Jade, the owner of the yoga studio I frequent and my teacher, asked me if I would take her Wednesday drop-in class this week.
I hesitated not.
This coming weekend will be my final teacher training session. Tests, demo teaching, Sutra presentations – the works. Teaching for real was just the thing I needed to prepare.
Over the course of training weekends, we practice teach on each other. It’s not the same as having real students and reminds me of practicing on my fellow students back in university. During the run up to student teaching (I was an English major), we’d craft lessons that we’d present to each other as though we were actual kids in a classroom.
Yes, that’s just as empty of substance as it sounds.
In yoga training, practice teacher of other yoga teachers usually devolves into workshopping as we pull poses apart and share our perspectives with each other. Not that this isn’t valuable. It has value – just not as a way to gain teaching experience for the “real” world.
Yoga studios are so not the real world.
The drop-in class is 45 minutes of what is basically an abbreviated Ashtanga practice. Surya A and B, Standing, a wee bit of seated, maybe Bridge, possibly a twist or two and Savasana.
I started on time and ended on time. Forgot to start Surya B in Utkatasana the first time and got turned around on my left vs right a couple of times, but no one fell over, everyone sweated (people who come to Ashtanga expect sweat in an oddly Bikram sort of way) and at the end, some were smiling and everyone said “thank you”.
There was an older woman, who’d never been to the class before – and who only studied Hatha previously – who might not come back.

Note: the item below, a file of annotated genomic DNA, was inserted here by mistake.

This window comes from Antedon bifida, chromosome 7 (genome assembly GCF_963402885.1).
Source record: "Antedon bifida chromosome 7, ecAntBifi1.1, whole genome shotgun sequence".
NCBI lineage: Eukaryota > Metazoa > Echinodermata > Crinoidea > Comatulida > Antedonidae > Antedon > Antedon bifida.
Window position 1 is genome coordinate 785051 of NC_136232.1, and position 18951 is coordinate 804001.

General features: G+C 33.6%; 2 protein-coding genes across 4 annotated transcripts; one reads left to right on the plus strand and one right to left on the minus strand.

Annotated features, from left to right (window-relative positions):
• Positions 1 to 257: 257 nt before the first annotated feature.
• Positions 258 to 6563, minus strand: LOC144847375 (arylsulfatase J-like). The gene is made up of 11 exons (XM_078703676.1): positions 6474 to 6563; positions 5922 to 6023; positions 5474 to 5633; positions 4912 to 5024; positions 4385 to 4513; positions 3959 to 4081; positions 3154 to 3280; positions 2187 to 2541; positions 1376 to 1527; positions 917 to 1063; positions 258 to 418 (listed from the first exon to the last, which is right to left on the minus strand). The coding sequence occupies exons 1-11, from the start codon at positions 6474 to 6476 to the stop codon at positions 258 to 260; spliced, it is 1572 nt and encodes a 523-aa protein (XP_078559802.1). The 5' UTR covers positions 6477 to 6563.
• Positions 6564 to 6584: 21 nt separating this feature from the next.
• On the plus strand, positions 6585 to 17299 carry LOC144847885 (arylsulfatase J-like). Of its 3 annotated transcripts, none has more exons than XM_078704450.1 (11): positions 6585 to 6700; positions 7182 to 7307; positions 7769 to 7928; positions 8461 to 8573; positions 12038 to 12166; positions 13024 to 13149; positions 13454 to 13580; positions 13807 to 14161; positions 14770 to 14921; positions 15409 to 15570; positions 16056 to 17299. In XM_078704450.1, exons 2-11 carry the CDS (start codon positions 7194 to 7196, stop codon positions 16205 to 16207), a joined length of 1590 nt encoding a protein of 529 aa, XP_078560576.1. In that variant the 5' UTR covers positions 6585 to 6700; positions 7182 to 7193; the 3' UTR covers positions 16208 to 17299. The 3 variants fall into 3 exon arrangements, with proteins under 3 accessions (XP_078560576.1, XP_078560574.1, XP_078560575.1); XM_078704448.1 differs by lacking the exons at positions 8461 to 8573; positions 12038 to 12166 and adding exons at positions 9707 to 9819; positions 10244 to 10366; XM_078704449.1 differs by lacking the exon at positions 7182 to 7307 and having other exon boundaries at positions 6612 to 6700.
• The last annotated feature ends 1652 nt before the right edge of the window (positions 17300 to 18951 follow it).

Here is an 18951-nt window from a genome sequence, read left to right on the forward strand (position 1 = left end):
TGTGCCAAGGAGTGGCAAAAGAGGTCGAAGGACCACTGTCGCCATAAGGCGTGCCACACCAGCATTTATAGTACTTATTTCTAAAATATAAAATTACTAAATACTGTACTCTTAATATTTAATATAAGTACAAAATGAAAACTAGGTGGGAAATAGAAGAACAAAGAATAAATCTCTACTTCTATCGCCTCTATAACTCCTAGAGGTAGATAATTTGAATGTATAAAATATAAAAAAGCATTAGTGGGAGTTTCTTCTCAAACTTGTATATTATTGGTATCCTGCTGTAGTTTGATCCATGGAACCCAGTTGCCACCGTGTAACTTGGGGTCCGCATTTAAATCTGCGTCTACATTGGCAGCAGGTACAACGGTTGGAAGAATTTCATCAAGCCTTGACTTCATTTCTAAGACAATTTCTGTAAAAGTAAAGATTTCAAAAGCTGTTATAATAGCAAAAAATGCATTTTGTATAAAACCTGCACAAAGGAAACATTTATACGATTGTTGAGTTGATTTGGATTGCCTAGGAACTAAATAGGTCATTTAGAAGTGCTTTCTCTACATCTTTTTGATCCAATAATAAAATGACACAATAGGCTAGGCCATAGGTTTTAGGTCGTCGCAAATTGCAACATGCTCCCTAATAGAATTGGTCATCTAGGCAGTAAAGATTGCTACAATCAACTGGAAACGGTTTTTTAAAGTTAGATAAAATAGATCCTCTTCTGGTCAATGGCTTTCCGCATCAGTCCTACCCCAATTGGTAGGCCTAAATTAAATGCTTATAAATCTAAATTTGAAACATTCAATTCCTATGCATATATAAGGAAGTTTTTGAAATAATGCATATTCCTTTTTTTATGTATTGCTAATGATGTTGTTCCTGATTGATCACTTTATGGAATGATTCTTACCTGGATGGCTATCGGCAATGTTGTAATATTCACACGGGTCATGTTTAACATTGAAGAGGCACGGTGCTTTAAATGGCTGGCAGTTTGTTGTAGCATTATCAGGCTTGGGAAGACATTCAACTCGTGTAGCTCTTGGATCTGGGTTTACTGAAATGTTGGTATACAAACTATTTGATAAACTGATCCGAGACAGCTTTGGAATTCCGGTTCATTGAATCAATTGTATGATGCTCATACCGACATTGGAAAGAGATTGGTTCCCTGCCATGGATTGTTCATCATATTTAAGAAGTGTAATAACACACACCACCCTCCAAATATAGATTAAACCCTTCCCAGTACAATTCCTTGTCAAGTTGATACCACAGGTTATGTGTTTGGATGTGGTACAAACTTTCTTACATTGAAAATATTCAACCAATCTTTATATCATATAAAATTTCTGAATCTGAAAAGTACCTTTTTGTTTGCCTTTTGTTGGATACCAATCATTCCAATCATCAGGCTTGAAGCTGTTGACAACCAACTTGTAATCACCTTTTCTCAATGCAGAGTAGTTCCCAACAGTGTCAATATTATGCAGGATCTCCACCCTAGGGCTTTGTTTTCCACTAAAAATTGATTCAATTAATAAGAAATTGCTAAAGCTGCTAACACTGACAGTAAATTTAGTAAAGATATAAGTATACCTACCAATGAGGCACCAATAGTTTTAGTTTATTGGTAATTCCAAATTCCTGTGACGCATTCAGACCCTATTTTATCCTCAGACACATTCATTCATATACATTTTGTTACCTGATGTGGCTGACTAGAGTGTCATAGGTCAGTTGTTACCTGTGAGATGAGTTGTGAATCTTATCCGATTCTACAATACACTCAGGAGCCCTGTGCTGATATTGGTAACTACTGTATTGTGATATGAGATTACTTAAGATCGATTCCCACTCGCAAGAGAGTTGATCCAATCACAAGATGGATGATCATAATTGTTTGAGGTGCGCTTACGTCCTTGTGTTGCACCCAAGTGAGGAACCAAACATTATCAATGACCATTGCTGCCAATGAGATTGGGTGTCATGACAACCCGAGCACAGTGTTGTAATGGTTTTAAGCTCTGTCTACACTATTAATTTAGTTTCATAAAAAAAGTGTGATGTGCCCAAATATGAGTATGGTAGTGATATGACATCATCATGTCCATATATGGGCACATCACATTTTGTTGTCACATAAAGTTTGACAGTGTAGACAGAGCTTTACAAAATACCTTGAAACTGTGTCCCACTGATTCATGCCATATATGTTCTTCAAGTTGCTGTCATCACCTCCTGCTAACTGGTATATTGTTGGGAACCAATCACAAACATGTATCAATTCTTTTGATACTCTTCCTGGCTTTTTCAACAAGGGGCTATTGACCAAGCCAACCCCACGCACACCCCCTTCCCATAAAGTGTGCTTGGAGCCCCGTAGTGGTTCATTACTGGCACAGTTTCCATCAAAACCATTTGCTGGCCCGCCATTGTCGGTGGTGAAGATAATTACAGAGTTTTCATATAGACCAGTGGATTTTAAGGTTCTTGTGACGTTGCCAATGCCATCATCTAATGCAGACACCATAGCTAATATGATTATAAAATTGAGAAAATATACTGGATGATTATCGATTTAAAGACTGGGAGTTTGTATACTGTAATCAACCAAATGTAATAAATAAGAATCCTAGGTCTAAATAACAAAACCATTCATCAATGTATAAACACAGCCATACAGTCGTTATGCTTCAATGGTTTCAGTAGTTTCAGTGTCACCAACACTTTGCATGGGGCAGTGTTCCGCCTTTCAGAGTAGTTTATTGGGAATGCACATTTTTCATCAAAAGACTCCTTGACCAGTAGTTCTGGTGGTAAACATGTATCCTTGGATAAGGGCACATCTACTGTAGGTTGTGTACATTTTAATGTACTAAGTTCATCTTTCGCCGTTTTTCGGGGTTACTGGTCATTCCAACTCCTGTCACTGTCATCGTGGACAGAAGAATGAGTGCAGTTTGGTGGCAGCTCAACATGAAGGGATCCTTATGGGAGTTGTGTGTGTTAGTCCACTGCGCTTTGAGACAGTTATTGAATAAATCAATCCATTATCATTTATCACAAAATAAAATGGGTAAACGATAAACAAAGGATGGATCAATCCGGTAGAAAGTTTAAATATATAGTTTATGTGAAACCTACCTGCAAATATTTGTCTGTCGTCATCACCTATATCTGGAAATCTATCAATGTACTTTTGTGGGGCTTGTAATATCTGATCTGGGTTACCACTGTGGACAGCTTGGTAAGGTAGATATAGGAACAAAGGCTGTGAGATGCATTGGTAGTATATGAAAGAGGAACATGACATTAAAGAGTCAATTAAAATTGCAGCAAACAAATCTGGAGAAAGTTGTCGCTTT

I was teaching. Like teaching for real. I didn’t hesitate. It felt homey and I slipped right into the role as though it was crafted just for me.
But I am a teacher and always have been and that’s a hard instinct to put aside. It was only a matter of time before I found my way back to it.
I don’t know that it prepared me in any way for this weekend’s testing. I feel over-full of yoga at the moment and am not certain I can access anything specifically or consciously, but I am not worried about whether or not I am a yoga teacher.
The photo is urdhva dhanurasana or wheel pose. I totally pulled my left levator muscle and irritated the hell out of my trapezoid at the same time coming up into that earlier in the week. I hurt as I demo’d in class despite having gotten there 40 mins early to warm up. Consequently, I won’t be doing the arm balance practice on Friday – which I could use because my arm balances suck (a very un-yoga but entirely accurate, in my case, term). But, I was psyched to get up into the pose on my own. I haven’t come up into a wheel since I was ten – at least.
7 thoughts on “Taught My First Yoga Class”
I will be auditioning this Sunday for a teaching position, reading your blog helps me feel more confident. Thank You!
You’re welcome and good luck.
Yes, you are a teacher. It comes through loud and clear. It seems that you’ve come full circle and found a way to do what you love in a way that is natural for you.
Yeah, it’s hard for me to not teach. We had to teach a pose for part of our exam weekend and I nailed it. There was no other option and when I am the teacher, something just takes over that isn’t present necessarily in other circumstances.
Congrats on the first class, Annie! Many more to follow, I’m sure. 🙂 Have a great weekend.
It’s me again, sorry about your arm. you know I love yoga very much, but unfortunately I don’t practice it that much.
As usual your way of writting is very amazing.
Good morning, Mai, and thank you. The shoulder was my own fault. I am starting to be able to access poses in ways I couldn’t before and I sometimes don’t honor my edges in my eagerness (not very Yoga of me).